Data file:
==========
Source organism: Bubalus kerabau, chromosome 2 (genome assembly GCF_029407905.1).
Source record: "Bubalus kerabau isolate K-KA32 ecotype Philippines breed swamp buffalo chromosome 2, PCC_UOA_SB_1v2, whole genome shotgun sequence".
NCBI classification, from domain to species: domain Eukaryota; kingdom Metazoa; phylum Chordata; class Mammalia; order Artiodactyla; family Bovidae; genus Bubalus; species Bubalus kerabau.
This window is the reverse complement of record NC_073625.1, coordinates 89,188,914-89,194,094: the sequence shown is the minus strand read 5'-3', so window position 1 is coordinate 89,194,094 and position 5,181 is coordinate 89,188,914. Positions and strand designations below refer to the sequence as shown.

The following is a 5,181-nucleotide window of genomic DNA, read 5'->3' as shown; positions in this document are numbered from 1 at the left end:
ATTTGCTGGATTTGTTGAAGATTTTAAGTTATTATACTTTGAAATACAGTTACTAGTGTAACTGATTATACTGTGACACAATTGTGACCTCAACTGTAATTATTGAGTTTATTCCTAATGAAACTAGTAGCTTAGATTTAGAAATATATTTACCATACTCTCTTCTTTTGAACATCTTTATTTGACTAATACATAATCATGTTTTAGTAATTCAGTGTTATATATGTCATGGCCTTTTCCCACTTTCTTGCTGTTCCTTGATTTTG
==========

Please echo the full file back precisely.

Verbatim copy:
Source organism: Bubalus kerabau, chromosome 2 (genome assembly GCF_029407905.1).
Source record: "Bubalus kerabau isolate K-KA32 ecotype Philippines breed swamp buffalo chromosome 2, PCC_UOA_SB_1v2, whole genome shotgun sequence".
NCBI classification, from domain to species: domain Eukaryota; kingdom Metazoa; phylum Chordata; class Mammalia; order Artiodactyla; family Bovidae; genus Bubalus; species Bubalus kerabau.
This window is the reverse complement of record NC_073625.1, coordinates 89,188,914-89,194,094: the sequence shown is the minus strand read 5'-3', so window position 1 is coordinate 89,194,094 and position 5,181 is coordinate 89,188,914. Positions and strand designations below refer to the sequence as shown.

The following is a 5,181-nucleotide window of genomic DNA, read 5'->3' as shown; positions in this document are numbered from 1 at the left end:
ATTTGCTGGATTTGTTGAAGATTTTAAGTTATTATACTTTGAAATACAGTTACTAGTGTAACTGATTATACTGTGACACAATTGTGACCTCAACTGTAATTATTGAGTTTATTCCTAATGAAACTAGTAGCTTAGATTTAGAAATATATTTACCATACTCTCTTCTTTTGAACATCTTTATTTGACTAATACATAATCATGTTTTAGTAATTCAGTGTTATATATGTCATGGCCTTTTCCCACTTTCTTGCTGTTCCTTGATTTTG